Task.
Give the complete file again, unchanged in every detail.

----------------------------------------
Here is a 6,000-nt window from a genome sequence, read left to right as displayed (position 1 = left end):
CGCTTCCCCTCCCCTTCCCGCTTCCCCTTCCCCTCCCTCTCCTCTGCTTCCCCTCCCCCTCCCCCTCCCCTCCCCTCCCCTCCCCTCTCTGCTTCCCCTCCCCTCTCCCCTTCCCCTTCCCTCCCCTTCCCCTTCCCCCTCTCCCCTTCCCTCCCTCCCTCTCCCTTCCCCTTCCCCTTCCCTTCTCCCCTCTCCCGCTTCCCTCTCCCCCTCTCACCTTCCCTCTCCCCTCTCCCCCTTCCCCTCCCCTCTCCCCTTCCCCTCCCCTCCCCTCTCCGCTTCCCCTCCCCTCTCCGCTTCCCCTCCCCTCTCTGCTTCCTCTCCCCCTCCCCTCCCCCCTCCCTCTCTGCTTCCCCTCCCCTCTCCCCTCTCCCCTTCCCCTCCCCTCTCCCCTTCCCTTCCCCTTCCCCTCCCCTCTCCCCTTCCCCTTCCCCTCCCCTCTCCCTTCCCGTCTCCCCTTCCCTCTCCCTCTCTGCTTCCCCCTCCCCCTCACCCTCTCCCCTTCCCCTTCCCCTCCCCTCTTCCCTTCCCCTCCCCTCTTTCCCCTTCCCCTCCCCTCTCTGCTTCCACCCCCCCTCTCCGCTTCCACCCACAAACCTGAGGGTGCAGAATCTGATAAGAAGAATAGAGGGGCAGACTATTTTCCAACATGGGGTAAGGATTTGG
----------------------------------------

Here is a 6,000-nt window from a genome sequence, read left to right as displayed (position 1 = left end):
CGCTTCCCCTCCCCTTCCCGCTTCCCCTTCCCCTCCCTCTCCTCTGCTTCCCCTCCCCCTCCCCCTCCCCTCCCCTCCCCTCCCCTCTCTGCTTCCCCTCCCCTCTCCCCTTCCCCTTCCCTCCCCTTCCCCTTCCCCCTCTCCCCTTCCCTCCCTCCCTCTCCCTTCCCCTTCCCCTTCCCTTCTCCCCTCTCCCGCTTCCCTCTCCCCCTCTCACCTTCCCTCTCCCCTCTCCCCCTTCCCCTCCCCTCTCCCCTTCCCCTCCCCTCCCCTCTCCGCTTCCCCTCCCCTCTCCGCTTCCCCTCCCCTCTCTGCTTCCTCTCCCCCTCCCCTCCCCCCTCCCTCTCTGCTTCCCCTCCCCTCTCCCCTCTCCCCTTCCCCTCCCCTCTCCCCTTCCCTTCCCCTTCCCCTCCCCTCTCCCCTTCCCCTTCCCCTCCCCTCTCCCTTCCCGTCTCCCCTTCCCTCTCCCTCTCTGCTTCCCCCTCCCCCTCACCCTCTCCCCTTCCCCTTCCCCTCCCCTCTTCCCTTCCCCTCCCCTCTTTCCCCTTCCCCTCCCCTCTCTGCTTCCACCCCCCCTCTCCGCTTCCACCCACAAACCTGAGGGTGCAGAATCTGATAAGAAGAATAGAGGGGCAGACTATTTTCCAACATGGGGTAAGGATTTGG